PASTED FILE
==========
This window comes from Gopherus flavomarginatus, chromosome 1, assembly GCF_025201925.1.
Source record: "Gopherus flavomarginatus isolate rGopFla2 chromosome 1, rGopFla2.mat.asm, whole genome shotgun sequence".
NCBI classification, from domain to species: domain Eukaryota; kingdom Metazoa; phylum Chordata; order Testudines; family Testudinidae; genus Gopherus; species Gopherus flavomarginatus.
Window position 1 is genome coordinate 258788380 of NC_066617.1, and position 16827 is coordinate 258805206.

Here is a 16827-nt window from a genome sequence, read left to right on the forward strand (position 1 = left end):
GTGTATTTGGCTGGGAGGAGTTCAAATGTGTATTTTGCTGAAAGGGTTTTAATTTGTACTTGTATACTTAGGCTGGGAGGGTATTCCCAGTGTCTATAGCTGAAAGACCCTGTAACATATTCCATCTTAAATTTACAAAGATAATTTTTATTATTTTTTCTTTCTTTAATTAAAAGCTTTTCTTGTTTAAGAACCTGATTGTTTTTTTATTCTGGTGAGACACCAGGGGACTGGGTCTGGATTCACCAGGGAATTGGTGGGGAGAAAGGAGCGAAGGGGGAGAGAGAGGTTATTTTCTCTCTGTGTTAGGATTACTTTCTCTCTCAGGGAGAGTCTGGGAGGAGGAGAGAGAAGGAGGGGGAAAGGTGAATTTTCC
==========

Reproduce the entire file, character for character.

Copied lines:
This window comes from Gopherus flavomarginatus, chromosome 1, assembly GCF_025201925.1.
Source record: "Gopherus flavomarginatus isolate rGopFla2 chromosome 1, rGopFla2.mat.asm, whole genome shotgun sequence".
NCBI classification, from domain to species: domain Eukaryota; kingdom Metazoa; phylum Chordata; order Testudines; family Testudinidae; genus Gopherus; species Gopherus flavomarginatus.
Window position 1 is genome coordinate 258788380 of NC_066617.1, and position 16827 is coordinate 258805206.

Here is a 16827-nt window from a genome sequence, read left to right on the forward strand (position 1 = left end):
GTGTATTTGGCTGGGAGGAGTTCAAATGTGTATTTTGCTGAAAGGGTTTTAATTTGTACTTGTATACTTAGGCTGGGAGGGTATTCCCAGTGTCTATAGCTGAAAGACCCTGTAACATATTCCATCTTAAATTTACAAAGATAATTTTTATTATTTTTTCTTTCTTTAATTAAAAGCTTTTCTTGTTTAAGAACCTGATTGTTTTTTTATTCTGGTGAGACACCAGGGGACTGGGTCTGGATTCACCAGGGAATTGGTGGGGAGAAAGGAGCGAAGGGGGAGAGAGAGGTTATTTTCTCTCTGTGTTAGGATTACTTTCTCTCTCAGGGAGAGTCTGGGAGGAGGAGAGAGAAGGAGGGGGAAAGGTGAATTTTCC